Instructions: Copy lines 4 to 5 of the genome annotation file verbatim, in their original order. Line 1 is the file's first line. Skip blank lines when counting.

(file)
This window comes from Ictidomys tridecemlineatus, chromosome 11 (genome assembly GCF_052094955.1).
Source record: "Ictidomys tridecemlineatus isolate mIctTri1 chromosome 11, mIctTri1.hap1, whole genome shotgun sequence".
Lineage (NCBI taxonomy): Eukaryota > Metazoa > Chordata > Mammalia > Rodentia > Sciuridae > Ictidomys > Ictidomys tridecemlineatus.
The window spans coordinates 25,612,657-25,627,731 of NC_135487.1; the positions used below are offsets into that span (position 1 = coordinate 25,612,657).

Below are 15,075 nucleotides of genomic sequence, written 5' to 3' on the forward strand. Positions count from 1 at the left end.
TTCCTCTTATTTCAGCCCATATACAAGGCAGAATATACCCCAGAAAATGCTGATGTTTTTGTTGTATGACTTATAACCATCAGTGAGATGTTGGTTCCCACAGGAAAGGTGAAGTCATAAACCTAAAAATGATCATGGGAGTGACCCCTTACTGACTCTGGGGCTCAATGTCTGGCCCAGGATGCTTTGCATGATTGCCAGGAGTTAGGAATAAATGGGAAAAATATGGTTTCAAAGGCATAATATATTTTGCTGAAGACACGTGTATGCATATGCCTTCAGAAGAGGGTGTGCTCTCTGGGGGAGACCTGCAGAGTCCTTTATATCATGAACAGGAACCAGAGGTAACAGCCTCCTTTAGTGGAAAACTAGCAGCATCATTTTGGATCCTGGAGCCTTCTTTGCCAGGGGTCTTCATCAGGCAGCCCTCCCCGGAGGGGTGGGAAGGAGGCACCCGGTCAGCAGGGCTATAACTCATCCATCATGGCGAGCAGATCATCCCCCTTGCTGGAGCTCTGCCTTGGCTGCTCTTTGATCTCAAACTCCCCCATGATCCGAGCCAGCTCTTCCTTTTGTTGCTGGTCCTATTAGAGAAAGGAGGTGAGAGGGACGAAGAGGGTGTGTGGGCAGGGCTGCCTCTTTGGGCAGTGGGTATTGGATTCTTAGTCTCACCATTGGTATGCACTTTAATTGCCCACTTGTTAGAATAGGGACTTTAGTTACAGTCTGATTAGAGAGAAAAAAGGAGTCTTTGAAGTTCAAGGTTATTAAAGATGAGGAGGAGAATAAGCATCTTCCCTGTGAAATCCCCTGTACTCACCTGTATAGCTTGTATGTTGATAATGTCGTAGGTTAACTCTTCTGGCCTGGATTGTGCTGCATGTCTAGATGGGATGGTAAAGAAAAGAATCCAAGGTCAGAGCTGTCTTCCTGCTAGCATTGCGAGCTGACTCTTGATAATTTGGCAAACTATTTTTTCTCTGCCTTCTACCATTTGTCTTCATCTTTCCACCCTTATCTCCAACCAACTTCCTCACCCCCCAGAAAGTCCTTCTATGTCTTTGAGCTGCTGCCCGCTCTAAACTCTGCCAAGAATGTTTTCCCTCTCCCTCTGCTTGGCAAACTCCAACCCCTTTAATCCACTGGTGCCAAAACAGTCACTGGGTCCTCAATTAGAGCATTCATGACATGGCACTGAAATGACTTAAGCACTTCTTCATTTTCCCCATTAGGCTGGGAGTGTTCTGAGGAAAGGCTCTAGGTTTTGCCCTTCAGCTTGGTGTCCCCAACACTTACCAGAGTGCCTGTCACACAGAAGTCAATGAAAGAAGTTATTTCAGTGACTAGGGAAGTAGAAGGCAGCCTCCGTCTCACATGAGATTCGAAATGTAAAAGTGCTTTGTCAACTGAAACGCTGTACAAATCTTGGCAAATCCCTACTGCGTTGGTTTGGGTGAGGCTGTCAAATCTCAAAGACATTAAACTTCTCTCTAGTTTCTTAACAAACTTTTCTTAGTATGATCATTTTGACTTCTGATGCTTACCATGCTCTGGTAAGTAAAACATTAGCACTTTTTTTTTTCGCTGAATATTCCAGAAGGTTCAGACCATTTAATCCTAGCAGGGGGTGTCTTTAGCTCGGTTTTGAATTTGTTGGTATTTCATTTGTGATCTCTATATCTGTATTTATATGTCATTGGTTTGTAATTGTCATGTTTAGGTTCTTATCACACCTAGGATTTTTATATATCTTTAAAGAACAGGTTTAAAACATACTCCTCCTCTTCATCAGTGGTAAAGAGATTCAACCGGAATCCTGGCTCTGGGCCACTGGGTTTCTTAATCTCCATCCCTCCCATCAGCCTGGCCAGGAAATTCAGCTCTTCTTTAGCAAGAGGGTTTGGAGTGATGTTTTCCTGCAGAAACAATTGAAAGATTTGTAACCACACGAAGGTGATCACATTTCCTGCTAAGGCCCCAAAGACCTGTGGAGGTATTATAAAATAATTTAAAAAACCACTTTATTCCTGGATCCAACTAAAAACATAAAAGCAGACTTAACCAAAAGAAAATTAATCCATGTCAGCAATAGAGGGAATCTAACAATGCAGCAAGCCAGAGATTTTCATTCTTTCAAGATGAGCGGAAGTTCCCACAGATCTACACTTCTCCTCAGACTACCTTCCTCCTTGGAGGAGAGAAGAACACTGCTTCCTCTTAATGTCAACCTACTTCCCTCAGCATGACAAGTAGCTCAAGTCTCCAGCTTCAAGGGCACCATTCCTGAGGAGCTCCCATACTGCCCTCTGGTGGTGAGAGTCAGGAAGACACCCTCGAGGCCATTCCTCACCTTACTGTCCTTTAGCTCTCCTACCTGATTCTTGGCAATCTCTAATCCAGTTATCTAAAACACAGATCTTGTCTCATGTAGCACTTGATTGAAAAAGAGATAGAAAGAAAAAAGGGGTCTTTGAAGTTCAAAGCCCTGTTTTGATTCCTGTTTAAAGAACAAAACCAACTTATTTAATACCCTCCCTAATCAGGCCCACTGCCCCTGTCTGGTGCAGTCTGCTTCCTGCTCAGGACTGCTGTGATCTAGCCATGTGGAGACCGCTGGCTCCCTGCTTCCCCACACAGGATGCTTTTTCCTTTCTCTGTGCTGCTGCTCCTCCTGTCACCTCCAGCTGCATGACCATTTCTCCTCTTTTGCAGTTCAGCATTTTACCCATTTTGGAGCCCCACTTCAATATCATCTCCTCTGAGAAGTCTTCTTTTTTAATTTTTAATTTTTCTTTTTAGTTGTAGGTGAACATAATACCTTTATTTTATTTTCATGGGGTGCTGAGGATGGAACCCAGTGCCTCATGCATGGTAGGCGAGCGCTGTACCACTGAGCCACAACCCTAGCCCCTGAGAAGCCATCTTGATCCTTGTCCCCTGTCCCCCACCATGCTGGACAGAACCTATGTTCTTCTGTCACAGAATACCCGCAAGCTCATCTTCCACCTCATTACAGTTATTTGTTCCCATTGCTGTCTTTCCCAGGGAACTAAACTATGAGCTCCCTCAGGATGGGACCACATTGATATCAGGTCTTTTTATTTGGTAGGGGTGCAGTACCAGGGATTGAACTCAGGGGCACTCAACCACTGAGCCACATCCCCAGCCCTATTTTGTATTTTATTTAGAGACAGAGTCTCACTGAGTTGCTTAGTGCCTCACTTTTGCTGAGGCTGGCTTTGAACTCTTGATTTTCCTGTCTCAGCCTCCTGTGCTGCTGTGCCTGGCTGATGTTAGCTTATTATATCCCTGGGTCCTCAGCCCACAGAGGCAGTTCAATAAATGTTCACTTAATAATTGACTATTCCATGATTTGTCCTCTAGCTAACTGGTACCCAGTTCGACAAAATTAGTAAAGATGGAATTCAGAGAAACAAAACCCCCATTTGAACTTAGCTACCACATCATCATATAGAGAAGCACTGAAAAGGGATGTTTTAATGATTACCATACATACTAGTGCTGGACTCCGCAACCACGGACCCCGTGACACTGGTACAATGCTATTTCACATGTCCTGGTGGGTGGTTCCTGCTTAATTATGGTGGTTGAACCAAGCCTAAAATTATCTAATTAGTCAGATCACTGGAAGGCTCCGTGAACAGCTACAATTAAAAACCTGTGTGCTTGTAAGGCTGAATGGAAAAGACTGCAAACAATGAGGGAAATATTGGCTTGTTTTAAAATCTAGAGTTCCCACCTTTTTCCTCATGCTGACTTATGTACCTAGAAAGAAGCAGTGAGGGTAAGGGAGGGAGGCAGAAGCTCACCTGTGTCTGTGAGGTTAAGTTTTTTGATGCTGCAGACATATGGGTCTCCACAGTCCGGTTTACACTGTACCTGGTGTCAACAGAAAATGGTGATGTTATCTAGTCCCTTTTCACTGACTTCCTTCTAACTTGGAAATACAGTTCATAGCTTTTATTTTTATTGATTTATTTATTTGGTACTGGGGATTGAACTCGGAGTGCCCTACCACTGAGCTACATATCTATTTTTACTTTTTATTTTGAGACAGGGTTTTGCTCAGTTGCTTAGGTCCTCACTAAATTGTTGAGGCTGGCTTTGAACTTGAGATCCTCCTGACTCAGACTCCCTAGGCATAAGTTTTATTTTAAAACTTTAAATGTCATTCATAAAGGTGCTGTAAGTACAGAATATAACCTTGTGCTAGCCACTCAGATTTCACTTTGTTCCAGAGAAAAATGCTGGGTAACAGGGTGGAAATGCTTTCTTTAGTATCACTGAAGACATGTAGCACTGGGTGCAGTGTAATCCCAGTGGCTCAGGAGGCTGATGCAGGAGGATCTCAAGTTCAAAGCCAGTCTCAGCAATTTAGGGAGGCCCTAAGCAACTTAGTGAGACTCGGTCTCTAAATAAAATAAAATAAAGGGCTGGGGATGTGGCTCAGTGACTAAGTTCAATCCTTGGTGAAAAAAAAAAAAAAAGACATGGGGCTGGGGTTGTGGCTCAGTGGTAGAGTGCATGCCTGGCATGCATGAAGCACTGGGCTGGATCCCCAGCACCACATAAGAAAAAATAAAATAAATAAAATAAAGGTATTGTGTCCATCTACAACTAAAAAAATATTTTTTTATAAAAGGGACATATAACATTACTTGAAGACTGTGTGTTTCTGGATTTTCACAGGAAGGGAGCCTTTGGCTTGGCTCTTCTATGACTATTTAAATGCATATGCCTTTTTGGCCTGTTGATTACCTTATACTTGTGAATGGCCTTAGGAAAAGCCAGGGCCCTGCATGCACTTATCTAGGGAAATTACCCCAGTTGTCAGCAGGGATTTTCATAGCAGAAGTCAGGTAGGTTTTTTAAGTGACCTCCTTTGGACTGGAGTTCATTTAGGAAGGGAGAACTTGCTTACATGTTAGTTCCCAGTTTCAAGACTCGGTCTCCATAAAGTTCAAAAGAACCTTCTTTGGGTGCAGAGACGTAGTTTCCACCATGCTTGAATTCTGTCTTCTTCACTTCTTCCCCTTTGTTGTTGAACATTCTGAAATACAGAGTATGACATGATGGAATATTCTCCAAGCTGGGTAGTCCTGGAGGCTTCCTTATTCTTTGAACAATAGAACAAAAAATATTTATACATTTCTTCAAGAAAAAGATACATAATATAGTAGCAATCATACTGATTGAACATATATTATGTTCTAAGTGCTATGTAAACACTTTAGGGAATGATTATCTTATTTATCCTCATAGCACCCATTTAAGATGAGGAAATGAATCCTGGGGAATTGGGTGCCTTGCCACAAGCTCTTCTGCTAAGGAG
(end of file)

The window spans coordinates 25,612,657-25,627,731 of NC_135487.1; the positions used below are offsets into that span (position 1 = coordinate 25,612,657).

Below are 15,075 nucleotides of genomic sequence, written 5' to 3' on the forward strand. Positions count from 1 at the left end.